Delve Into the Factory With Theatre Production 'Slaughter City'

April 04, 2016

Quick Facts

bullet point Show times are 8 p.m. April 6-9 and 2 p.m. April 10.
bullet point Tickets are $8 with a Winthrop ID or $15 for the general public.


ROCK HILL, SOUTH CAROLINA — Issues of gender inequality in the workplace, institutionalized racism and class discrimination are at the forefront of "Slaughter City," the newest play featured at Winthrop University's Johnson Theatre, according to Laura Dougherty, assistant professor of theatre and director of "Slaughter City."

Set in a slaughter house, "Slaughter City" looks at the pressure and horrific working conditions of factory floor workers. Almost dream-like, the play focuses on labor - bodies in labor, its gritty realities and the sparks that ignite change. Kentucky playwright Naomi Wallace brings sharp insight, political anger, and cool, graceful and poetic language to bloody and tension-filled circumstances.

Erica Truesdale, a senior theatre major from Van Wyck, has been working her entire Winthrop career to embody a character like protagonist Roach, whom she relates to more than she expected.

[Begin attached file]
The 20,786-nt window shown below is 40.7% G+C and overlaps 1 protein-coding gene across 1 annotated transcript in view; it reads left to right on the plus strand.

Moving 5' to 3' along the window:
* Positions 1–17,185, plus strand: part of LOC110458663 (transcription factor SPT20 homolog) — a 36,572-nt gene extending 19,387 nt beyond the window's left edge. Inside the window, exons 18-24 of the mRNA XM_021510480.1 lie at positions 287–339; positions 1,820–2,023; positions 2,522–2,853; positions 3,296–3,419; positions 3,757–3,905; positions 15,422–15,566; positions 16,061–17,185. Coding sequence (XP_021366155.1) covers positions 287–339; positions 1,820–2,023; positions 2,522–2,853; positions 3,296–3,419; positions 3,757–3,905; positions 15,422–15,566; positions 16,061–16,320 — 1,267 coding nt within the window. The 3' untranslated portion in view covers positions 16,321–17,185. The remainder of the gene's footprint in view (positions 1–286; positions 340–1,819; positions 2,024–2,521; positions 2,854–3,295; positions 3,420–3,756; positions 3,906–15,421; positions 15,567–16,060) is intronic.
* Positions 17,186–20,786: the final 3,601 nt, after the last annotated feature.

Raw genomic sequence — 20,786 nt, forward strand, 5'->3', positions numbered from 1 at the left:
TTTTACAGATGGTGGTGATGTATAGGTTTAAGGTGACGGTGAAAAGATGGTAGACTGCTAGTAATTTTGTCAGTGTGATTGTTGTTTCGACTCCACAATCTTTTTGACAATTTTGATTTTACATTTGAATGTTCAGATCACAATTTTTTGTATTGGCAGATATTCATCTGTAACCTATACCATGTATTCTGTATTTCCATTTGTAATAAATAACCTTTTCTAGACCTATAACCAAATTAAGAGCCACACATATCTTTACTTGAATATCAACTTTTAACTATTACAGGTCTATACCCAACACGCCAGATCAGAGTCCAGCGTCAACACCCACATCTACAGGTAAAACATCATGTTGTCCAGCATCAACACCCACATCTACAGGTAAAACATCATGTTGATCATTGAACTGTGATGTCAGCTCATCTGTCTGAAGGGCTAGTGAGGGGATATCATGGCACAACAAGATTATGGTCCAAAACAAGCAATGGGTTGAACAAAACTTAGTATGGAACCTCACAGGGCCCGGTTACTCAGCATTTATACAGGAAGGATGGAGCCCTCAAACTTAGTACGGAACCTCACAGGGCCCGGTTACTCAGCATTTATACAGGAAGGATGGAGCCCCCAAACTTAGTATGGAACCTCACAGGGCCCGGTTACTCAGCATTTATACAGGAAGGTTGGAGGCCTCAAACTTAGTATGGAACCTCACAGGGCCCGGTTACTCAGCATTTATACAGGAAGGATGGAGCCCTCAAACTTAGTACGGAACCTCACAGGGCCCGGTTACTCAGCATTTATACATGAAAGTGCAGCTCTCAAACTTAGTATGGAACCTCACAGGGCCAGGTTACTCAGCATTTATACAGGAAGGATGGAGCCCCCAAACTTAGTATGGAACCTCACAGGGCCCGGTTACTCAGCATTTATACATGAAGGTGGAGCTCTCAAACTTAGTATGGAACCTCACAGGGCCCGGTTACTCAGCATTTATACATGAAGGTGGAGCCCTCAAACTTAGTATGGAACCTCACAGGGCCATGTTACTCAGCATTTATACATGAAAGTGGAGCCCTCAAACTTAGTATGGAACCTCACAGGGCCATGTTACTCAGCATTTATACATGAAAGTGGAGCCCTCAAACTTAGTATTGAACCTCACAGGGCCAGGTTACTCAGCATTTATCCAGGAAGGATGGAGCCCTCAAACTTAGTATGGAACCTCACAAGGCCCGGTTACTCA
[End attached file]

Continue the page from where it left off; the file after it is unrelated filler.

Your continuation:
"This role means a lot to me simply because I am able to combine who I am as a person along with who I become on stage as Roach, seeing as how we are both female and African-American," said Truesdale. "I find a sense of ease, grasping her language and understanding her background, which in turn allows me to explore her character even more without any inhibitions of me portraying her incorrectly."

Truesdale believes that her passion for the character will allow audiences to be immersed in the performance.

"Along with the help of my director and fellow cast members, I'm falling more and more in love with this show than ever before," Truesdale said. "I hope to see you all there to witness Roach, along with all of the other characters, come to life before your eyes."

As to why "Slaughter City" was ideal for the Winthrop stage, Dougherty felt the play was perfectly suited for the current political climate.

"I wanted to open up our stage for our student artists and actors to explore this grisly, biting work, and to spotlight the stories of women, people of color and to explore issues of gender, sexuality, racial and economic disparity," Dougherty said.

Show times are 8 p.m. April 6-9 and 2 p.m. April 10. Tickets are $8 with a Winthrop ID and $15 for the general public. It is a cultural event.

Tickets can be purchased online or at the box office.

For more information, contact the Department of Theatre and Dance at 803/323-2287.

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